Opportunity to invest in the tiny chip set to revolutionise animal healthcare
The mother of invention is necessity, or in Dr Garnett Hall’s case – a cat scratch.
“I was taking a cat’s temperature with a rectal thermometer which it clearly didn’t enjoy and lashed out at me,” said the Fremantle-based veterinarian.
“I thought ‘there has to be a better way to do this’.
“That sparked the idea of taking an animal’s existing identity microchip and making it smarter by communicating temperature and other health indicators.
“I’ve been a vet for more than 15 years, and always had an interest in biotechnology, so inventing this device was really a mashup of all my interests.”
Engineers Zyrus and Ross Khambatta were working on Internet of Things (IoT) devices at the time, before Garnett convinced them to switch their focus to animals and co-found VetChip in 2019 together with Dilesh Wadia, Pendar Dalili and Garnett’s brother Maxwell.
Garnett said the human health revolution inspired by wearable technology was part of his inspiration.
“It was around the time Fitbits were becoming popular, but I could see that technology wasn’t going to be suitable for animals,” he said.
“Several companies have developed wearable health monitors for animals, such as ear-tags or collars, but animals either chew them off or they just get destroyed out in the elements.
“They also lack the ability to detect many important biological traits that an internal solution can.”
“VetChip will retail for around the same price as the wearable collars, and substantially cheaper than any device currently used for livestock health monitoring.”
Investors interested in this new technology are encouraged to enquire through the opportunity on the AgriFutures growAG. marketplace.
How it works
The VetChip microchip is implanted under the skin using a similar method to identity chips, and uses biosensors to continuously monitor an animal’s temperature, heart rate, respiratory rate, oxygenation levels, and activity levels.
Biometric data collected by the chip is then interpreted by AI software to determine an animal’s normal health status and detect abnormalities as they occur.
This information is all displayed on the associated phone app, allowing owners to monitor their animal’s health and receive medical alerts at the earliest opportunity.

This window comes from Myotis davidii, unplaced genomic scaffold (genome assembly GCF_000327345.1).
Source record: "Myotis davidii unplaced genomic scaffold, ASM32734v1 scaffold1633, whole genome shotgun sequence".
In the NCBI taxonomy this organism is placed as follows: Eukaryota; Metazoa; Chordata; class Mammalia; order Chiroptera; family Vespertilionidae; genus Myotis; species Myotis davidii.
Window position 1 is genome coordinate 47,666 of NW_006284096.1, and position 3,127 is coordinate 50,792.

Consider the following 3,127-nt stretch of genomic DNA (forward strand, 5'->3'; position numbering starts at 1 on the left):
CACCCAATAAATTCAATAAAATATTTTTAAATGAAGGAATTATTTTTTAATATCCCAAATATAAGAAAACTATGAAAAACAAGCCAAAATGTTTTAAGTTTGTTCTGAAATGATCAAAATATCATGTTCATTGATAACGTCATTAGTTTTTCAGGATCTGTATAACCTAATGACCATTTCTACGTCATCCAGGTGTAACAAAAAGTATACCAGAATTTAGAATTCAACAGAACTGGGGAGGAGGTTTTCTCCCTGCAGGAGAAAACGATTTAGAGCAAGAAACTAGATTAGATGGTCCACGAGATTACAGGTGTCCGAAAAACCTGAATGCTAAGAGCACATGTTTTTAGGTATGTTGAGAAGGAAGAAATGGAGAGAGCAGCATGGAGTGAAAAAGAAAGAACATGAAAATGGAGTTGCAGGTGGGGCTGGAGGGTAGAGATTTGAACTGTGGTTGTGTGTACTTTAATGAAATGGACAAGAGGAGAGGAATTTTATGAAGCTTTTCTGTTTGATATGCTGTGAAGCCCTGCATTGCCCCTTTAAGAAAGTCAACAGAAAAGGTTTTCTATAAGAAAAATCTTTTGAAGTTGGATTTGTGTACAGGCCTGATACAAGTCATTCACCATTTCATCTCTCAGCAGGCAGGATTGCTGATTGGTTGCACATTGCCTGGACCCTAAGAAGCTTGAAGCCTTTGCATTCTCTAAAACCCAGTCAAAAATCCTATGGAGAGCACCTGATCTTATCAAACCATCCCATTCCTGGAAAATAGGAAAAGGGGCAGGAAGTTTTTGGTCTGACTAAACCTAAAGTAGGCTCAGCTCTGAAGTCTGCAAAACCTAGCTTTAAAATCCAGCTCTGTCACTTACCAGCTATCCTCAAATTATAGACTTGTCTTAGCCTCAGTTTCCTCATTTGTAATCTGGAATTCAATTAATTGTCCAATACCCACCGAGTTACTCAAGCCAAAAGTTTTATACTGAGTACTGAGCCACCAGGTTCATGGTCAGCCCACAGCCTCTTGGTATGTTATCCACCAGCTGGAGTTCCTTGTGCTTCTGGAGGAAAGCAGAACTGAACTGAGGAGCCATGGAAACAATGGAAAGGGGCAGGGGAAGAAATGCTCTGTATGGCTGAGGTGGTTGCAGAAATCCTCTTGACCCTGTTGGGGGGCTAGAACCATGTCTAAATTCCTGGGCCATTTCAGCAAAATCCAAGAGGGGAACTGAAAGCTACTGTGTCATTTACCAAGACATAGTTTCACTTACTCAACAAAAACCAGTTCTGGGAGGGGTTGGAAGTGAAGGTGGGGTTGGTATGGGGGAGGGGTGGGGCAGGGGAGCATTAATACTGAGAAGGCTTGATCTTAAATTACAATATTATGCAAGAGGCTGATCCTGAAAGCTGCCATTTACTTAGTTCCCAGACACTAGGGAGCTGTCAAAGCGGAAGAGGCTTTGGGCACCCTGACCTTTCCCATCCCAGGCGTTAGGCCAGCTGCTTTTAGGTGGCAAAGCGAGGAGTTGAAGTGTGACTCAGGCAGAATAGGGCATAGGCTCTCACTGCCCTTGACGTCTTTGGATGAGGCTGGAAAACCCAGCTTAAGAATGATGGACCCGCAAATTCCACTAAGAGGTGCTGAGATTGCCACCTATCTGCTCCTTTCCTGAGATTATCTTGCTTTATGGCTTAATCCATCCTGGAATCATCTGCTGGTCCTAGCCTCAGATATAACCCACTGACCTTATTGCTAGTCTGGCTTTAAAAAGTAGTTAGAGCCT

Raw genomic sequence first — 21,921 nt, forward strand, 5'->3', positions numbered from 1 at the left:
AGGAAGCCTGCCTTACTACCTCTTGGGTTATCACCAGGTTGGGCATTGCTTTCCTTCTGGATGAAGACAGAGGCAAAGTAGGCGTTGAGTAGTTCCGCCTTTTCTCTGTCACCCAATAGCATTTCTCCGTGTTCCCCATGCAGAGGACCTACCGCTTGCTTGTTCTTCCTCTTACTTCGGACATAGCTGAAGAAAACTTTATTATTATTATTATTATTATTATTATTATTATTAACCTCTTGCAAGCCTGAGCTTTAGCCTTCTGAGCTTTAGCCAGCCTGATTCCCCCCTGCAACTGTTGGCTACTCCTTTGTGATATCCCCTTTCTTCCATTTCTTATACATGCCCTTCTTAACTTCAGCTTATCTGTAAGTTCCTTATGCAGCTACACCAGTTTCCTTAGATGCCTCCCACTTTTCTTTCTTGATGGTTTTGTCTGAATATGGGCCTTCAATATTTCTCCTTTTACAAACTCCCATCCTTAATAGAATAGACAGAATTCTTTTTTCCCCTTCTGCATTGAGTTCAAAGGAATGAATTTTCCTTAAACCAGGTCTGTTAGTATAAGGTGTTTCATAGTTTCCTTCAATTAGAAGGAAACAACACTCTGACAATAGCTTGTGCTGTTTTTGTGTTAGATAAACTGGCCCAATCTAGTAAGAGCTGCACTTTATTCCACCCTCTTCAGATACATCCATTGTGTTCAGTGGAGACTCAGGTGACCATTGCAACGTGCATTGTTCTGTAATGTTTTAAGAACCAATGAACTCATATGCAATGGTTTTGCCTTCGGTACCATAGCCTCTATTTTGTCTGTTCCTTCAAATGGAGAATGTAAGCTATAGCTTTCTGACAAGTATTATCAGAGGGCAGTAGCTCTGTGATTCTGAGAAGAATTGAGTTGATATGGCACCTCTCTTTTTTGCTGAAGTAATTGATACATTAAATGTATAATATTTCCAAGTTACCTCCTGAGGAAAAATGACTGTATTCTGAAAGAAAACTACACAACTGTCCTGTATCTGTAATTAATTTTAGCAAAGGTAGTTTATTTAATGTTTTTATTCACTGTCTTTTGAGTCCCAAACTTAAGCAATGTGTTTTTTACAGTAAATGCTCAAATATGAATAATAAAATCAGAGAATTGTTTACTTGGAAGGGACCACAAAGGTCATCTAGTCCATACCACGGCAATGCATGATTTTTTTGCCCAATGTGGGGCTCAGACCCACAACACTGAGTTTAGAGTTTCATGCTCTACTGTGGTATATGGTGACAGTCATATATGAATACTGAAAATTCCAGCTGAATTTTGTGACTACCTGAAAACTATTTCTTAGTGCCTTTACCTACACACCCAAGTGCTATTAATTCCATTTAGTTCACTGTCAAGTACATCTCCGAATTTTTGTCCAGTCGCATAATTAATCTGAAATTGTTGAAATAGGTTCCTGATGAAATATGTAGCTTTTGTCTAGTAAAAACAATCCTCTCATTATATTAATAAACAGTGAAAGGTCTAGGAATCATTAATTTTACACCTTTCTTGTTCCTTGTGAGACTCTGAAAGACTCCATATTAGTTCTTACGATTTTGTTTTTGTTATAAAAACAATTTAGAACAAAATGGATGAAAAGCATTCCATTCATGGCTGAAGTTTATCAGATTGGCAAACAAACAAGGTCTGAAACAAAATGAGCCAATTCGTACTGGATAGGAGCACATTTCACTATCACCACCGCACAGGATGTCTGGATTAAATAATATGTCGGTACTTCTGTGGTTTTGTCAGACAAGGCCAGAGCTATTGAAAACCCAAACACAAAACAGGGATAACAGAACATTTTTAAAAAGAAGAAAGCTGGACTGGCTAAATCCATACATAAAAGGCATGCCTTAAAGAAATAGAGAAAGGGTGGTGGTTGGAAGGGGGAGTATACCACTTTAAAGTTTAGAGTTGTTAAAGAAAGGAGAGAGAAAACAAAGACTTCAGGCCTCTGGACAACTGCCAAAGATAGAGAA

VetChip has also developed an API link to existing health record technology, allowing vets to make more informed decisions based on an animal’s historical data.
Garnett said the chip gives owners peace of mind they are giving their animals the best quality of life.
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“It effectively gives these animals a voice, because they can’t tell you when they’re feeling unwell,” he said.
“It also functions as an identifier chip, so eventually we envision animal owners being given the choice of the standard microchip, or VetChip which does ID and health monitoring.”
From cats to cattle
VetChip is equally suitable for livestock like horses, cows, sheep and pigs as it is for domestic pets.
“The hardware is exactly the same, but the way the data is processed and interpreted can be customised depending on the species,” said Garnett.
“A farmer could see on the app that one of their cows has a slight fever and go and check it for mastitis or a uterine infection before it gets too serious, rather than having to rely on just observing the animal.
“As a vet, I hope someone who is worried their horse might have colic, could ring me in the middle of the night and I could just open up the animal’s health record and VetChip data to assess temperature, heart rate, and even if the horse has been throwing itself on the ground or not.
“Rather than having to come out to the property to determine this, I can instantly assess remotely whether the animal needs immediate hospitalisation, and direct the owner appropriately.
“This technology can change how animal management happens, and link with smart farm projects where monitoring the animals is often the biggest limitation.”
Opportunity to Chip in
After a successful seed round in 2021 in which the company raised $2 million, VetChip is now looking to raise $5 million to enhance their solution and meet the opportunity.
“We’ve got a big task ahead to further miniaturise the chip and refine the sensor algorithms to better detect disease, but the whole team is really excited about it,” said Garnett.
“Australia needs to invest in this sort of technology development if we’re really going to lead the world in smart agriculture.
“This is a new field, a new market that we are poised to be world leaders in, it’s just a matter of finding the investment to get us there.
“There’s just so much scope for this technology – whether it’s someone’s beloved family pet, a performance animal like a racehorse that needs to be at peak physical condition, or livestock, where economic benefit is directly tied to their health and longevity.”
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VetChip has also soft launched into the animal research market, offering a welfare-monitoring solution that is less invasive than previous methods and more cost-effective for researchers.
You can catch up with VetChip in Startup Alley at AgriFutures evokeAG. 2023, 21-22 February in Adelaide. To reach out in advance or subsequently, enquire through the opportunity on the AgriFutures growAG. marketplace.
If you’d like to speak with the AgriFutures growAG. concierge, we’ll be on the AgriFutures booth at evokeAG. 2023.
Explore, find and connect with a wealth of research projects and innovation opportunities from across Australia’s agrifood innovation system at growag.com. To list a research project, commercialisation opportunity or organisation, please visit growag.com/submit.